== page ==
Somewhere Between Love and Hate

Author Shannon Alder wrote, “Somewhere between love and hate lies confusion, misunderstanding and desperate hope.” Last week, Mario Draghi spoke at the ECB forum in Sintra, Portugal, and the investor reaction to his comments made it clear that euro bulls are caught somewhere between love and hate.

These poor souls immediately piled into the long side of the trade at the fastest pace in five years, bidding the euro to a one-year high in the process. The bulls are desperately hopeful and confused, and have completely misunderstood Draghi and his intentions for ECB policy.

 

Mr. Misunderstood

You know when you argue with your significant other about something inconsequential and the only thing they remember is your one mean comment about leaving their damn Dachshund dog—the one that barks every time you move a muscle—in a basket on a church doorstep?

That’s exactly what happened last week. Draghi covered many things in his speech, but investors heard only one thing: that factors weighing on eurozone inflation are “mainly temporary.”

This single statement was interpreted as a preamble to an ECB taper, and sent the euro tearing higher. Investors completely ignored Draghi saying that a “considerable degree of monetary accommodation is still needed” because inflation is not yet “durable and self-sustaining.”

Just the day before, Draghi had said that lower interest rates create jobs, foster growth and benefit borrowers. Does this sound like a man who has even considered a taper?

In contrast, recall what Bernanke said in his May 2013 taper speech: “In the next few meetings, we could take a step down in our pace of purchase.” Now that, my friends, is a declaration of the taper train coming down the tracks.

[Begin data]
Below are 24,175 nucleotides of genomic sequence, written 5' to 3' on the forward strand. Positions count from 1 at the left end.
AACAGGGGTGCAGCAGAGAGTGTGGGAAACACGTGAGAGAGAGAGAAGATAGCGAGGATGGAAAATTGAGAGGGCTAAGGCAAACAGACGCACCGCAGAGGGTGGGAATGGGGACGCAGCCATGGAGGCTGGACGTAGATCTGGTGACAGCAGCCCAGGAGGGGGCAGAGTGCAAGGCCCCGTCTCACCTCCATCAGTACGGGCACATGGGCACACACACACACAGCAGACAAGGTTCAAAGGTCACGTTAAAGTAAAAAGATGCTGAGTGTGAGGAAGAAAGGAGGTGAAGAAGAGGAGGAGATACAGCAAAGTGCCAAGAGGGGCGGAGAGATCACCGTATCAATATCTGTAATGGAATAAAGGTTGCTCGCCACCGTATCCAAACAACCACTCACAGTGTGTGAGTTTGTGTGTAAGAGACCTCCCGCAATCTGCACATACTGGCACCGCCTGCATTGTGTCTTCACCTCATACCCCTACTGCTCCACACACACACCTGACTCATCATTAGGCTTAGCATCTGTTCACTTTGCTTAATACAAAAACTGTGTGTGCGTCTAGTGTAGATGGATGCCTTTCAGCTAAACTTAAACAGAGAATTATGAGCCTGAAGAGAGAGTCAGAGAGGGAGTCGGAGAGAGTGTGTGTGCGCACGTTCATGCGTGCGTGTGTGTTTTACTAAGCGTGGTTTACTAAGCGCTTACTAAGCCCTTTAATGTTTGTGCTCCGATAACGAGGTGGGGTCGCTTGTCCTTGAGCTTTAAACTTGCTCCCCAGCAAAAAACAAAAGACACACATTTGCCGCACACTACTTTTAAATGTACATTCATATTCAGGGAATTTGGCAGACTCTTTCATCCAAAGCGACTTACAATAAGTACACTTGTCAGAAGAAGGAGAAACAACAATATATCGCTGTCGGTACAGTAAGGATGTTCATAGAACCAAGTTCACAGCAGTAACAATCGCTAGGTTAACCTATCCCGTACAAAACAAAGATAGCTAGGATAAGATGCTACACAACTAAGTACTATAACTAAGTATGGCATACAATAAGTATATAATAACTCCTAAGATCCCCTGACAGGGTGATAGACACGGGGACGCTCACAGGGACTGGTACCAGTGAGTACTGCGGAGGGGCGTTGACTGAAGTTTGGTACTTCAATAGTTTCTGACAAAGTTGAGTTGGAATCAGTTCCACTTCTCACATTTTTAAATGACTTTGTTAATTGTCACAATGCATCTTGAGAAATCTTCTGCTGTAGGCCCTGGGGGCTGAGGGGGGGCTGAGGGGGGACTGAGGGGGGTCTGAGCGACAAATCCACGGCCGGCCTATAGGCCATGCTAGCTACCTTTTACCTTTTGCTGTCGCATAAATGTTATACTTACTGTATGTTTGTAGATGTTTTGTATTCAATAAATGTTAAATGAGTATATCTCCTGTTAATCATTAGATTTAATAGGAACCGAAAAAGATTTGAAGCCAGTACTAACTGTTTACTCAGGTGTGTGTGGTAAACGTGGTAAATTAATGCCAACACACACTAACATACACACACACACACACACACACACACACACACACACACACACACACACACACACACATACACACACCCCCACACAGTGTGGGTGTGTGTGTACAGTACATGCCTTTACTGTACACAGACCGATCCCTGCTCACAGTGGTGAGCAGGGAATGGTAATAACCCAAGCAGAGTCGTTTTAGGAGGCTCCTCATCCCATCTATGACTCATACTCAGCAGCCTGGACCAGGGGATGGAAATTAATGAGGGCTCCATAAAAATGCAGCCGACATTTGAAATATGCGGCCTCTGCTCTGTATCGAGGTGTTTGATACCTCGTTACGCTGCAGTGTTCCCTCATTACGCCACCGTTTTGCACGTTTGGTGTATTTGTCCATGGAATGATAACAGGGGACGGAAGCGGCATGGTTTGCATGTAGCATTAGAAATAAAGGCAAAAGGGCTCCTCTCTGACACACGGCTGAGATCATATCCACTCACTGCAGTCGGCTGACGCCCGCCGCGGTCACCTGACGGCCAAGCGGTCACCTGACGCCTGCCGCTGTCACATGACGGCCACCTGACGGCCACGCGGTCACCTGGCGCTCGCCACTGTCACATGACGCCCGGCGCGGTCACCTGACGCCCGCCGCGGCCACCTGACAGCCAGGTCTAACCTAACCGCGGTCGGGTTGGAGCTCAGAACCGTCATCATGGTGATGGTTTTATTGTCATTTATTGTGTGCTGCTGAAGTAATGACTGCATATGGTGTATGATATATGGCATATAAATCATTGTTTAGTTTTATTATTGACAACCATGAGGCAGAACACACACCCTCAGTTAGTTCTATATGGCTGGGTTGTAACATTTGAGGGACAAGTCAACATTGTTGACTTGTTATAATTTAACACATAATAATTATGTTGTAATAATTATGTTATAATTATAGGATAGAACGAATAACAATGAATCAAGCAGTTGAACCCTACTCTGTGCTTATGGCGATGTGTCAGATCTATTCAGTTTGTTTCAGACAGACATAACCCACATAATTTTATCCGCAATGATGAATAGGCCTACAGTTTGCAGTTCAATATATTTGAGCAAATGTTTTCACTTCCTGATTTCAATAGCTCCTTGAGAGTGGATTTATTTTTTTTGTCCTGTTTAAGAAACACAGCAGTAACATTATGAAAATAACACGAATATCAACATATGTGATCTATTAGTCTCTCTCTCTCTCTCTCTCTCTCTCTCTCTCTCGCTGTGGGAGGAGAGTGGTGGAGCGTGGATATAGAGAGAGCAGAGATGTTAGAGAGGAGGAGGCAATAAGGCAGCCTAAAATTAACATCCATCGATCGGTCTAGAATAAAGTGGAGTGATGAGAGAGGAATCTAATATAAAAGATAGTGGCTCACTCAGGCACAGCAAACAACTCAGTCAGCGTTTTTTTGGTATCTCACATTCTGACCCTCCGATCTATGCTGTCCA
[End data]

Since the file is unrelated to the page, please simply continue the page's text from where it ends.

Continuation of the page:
The market’s reaction to Draghi’s comments was so overdone that ECB Vice President Vítor Constâncio went on CNBC the next day to set the record straight. Constâncio said the markets’ reactions aren’t always understood, but that all of Draghi’s remarks were “totally” in line with the ECB’s existing policy.

Even if nothing else in the world convinces you to trade the euro from the short side, Constâncio’s interview should be the confirmation you need. Folks, the ECB is so dead set against euro strength that it felt compelled to take to the airwaves to talk it down.

The surest way to the poorhouse is to trade in a manner counter to the central bank’s prevailing policy. If the ECB wants the euro to go lower, it will bring out its version of weapons of mass destruction to get its way. Do you really want to be on the opposite side of that trade?

 

Stories are for Children and Vacations

As regular readers know, I don’t care for narrative in my financial market research. Narratives are for poolside cabanas and tucking your kids in at night. When it comes to making investment decisions, leave the stories out of it and stick to being economic and market data-dependent.